Identifying Failure in the GRIP
The GRIP’s design is made to be so straightforward that it becomes natural to weed out lingering items, unproductive team members, and internal communication breakdowns. While negativity should never be brought into GRIP meetings, the Management team can individually assess poor performance by holding brief meetings regarding someone else’s lacking performance. This critique should become much less subjective within GRIP in that…
  • Accountable parties should always have come prepared with an update to their GRIP items.
  • Excessive submissions of new GRIP items that fail to be prioritized reveal a team member’s differing opinion on what is important.
  • Inability to map finished to-dos to GRIP items reveals a lack of team member focus.
  • Accountable managers that assign tasks to team members are able to track employee performance based on desired outcomes, timelines, and overall enthusiasm.
GRIP Manages Pivots
GRIP is most impactful when utilized by fast-paced startups that are constantly being inundated by new opportunities. Managing growth is hard enough, but managing focus is even harder. There is no better way to ensure everybody in the company is always working on what’s most important than to get ahead of these pivots by observing them, vetting them, and agreeing that they’re important as an entire team.
Without GRIP, startups find themselves disjointed quickly as one Founder pursues a great new opportunity while the other works on their original plan. Even if the two of them met a week later to reassess their work, they would spend a great deal of time disagreeing and setting the priorities - not to mention the lost time of whomever was working on the wrong project!
GRIP vs Pareto Charts
If you look at a standard Pareto chart, you may immediately notice its limitations. First, the topics have no classification; they are simply descriptions of things that are assumed to be important. This makes identifying dependencies extremely difficult. For example, having a Help Desk might be a priority, but reviewing Zen Desk and Fresh Desk have to be tackled in order for the priority to be completed. Pareto charts traditionally ignore the granular details. GRIP allows for each level of granularity to be their own item (and/or allowing the GRIP Master to map similar items together to assign tasks).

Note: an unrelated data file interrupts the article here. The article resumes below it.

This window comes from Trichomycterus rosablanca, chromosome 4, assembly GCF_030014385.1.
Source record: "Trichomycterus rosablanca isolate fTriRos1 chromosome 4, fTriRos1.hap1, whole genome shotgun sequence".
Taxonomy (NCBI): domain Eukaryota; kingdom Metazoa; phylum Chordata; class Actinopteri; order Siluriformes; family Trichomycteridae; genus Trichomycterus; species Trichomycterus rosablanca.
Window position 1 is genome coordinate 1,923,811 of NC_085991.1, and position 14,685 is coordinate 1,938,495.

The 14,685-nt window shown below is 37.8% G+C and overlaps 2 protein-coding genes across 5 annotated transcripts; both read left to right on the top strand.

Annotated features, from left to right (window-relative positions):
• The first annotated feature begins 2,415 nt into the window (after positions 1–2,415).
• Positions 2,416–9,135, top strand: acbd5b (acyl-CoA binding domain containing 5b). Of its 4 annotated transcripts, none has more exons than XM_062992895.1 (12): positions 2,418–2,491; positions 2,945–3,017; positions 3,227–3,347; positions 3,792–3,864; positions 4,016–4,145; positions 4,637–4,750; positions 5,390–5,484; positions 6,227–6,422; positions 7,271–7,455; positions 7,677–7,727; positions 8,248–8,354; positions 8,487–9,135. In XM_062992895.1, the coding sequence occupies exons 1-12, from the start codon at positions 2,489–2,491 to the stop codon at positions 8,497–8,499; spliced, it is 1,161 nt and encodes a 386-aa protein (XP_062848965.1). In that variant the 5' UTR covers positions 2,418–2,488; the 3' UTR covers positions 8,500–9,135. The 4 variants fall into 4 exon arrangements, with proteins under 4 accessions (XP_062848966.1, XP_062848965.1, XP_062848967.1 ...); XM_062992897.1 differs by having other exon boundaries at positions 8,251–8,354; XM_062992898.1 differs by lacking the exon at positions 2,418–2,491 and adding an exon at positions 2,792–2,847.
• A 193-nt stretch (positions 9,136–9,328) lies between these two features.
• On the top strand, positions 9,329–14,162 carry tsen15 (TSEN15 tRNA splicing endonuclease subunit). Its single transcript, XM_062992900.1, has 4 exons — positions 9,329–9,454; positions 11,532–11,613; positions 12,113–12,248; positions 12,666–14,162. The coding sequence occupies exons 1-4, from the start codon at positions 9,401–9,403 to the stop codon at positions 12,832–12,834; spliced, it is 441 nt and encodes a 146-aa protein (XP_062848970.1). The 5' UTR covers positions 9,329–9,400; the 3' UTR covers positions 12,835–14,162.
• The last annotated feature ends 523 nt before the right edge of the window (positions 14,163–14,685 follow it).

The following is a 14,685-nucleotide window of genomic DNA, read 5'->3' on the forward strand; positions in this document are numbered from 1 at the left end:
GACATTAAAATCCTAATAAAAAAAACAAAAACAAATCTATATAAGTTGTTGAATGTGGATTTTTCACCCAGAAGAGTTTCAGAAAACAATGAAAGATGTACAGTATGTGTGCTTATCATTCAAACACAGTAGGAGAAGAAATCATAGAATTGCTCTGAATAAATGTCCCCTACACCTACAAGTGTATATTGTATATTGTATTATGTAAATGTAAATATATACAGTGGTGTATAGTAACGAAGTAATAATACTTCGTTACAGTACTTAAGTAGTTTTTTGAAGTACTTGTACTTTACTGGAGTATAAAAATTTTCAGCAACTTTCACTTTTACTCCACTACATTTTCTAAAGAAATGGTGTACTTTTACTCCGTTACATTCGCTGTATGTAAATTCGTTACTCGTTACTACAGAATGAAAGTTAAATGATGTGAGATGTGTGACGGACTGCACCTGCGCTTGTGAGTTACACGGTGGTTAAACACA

Pareto also doesn’t allow for the items to have a layer of extrapolation. Case in point - if a company wants to drive $5 million in sales this quarter, it’s extremely difficult to make that a priority. What has to be done to achieve this? Why is this even a goal? GRIP innately classifies something like this as a goal and simply uses it as a reference during the GRIP’s updates. Goals need not be reviewed more than weekly. That’s where sorting through classifications accordingly helps out immensely.
Finally, Pareto charts don’t have an actionable structure to them like GRIP does with RACI matrices. It’s important to attach the RACI variables to every single important item so that communication carries through the completion of milestones.
Ignoring Deadlines
One of the most powerful aspects of GRIP is that it does not instill fear and worry in Managers. No rushing. No negativity. No being distracted by making up pretend due dates. Just results.
By replacing deadlines with frequent meetings, you establish accountability and follow-up so that progress can later dictate expectations. It’s historically unfair for a Manager to be forced to a 2 week deadline on a task surrounding innovation simply because, by default, it’s something that has never been done before. These wrongly forecasted deadlines typically distract participants away from what’s most important - “progress.” What’s worse is that most participants, to no fault of their own, may make things up in order to not look bad in front of their peers.
We don’t want to encourage excuses or poor performance. Instead, GRIP encourages open communication and encouragement.
Last modified 2yr ago